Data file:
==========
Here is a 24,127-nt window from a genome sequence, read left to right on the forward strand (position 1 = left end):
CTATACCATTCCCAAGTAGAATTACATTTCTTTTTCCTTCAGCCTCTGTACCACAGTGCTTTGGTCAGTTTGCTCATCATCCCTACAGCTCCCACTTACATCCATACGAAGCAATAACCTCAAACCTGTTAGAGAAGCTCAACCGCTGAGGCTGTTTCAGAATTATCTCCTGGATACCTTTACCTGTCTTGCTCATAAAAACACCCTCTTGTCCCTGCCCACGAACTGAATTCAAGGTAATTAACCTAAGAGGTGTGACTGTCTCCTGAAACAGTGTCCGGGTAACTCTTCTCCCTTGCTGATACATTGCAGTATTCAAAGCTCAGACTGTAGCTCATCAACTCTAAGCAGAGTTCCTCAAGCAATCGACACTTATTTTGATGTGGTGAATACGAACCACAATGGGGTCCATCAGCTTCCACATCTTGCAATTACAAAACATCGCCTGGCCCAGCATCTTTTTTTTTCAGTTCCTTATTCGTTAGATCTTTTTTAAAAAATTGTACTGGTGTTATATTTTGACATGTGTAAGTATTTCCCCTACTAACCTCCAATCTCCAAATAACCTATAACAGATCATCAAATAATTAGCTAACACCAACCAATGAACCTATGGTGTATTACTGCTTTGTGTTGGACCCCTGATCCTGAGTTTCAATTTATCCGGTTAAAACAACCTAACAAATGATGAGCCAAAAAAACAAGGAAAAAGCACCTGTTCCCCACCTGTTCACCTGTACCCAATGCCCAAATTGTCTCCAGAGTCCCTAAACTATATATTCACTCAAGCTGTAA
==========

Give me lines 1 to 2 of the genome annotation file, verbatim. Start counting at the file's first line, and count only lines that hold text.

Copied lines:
Here is a 24,127-nt window from a genome sequence, read left to right on the forward strand (position 1 = left end):
CTATACCATTCCCAAGTAGAATTACATTTCTTTTTCCTTCAGCCTCTGTACCACAGTGCTTTGGTCAGTTTGCTCATCATCCCTACAGCTCCCACTTACATCCATACGAAGCAATAACCTCAAACCTGTTAGAGAAGCTCAACCGCTGAGGCTGTTTCAGAATTATCTCCTGGATACCTTTACCTGTCTTGCTCATAAAAACACCCTCTTGTCCCTGCCCACGAACTGAATTCAAGGTAATTAACCTAAGAGGTGTGACTGTCTCCTGAAACAGTGTCCGGGTAACTCTTCTCCCTTGCTGATACATTGCAGTATTCAAAGCTCAGACTGTAGCTCATCAACTCTAAGCAGAGTTCCTCAAGCAATCGACACTTATTTTGATGTGGTGAATACGAACCACAATGGGGTCCATCAGCTTCCACATCTTGCAATTACAAAACATCGCCTGGCCCAGCATCTTTTTTTTTCAGTTCCTTATTCGTTAGATCTTTTTTAAAAAATTGTACTGGTGTTATATTTTGACATGTGTAAGTATTTCCCCTACTAACCTCCAATCTCCAAATAACCTATAACAGATCATCAAATAATTAGCTAACACCAACCAATGAACCTATGGTGTATTACTGCTTTGTGTTGGACCCCTGATCCTGAGTTTCAATTTATCCGGTTAAAACAACCTAACAAATGATGAGCCAAAAAAACAAGGAAAAAGCACCTGTTCCCCACCTGTTCACCTGTACCCAATGCCCAAATTGTCTCCAGAGTCCCTAAACTATATATTCACTCAAGCTGTAA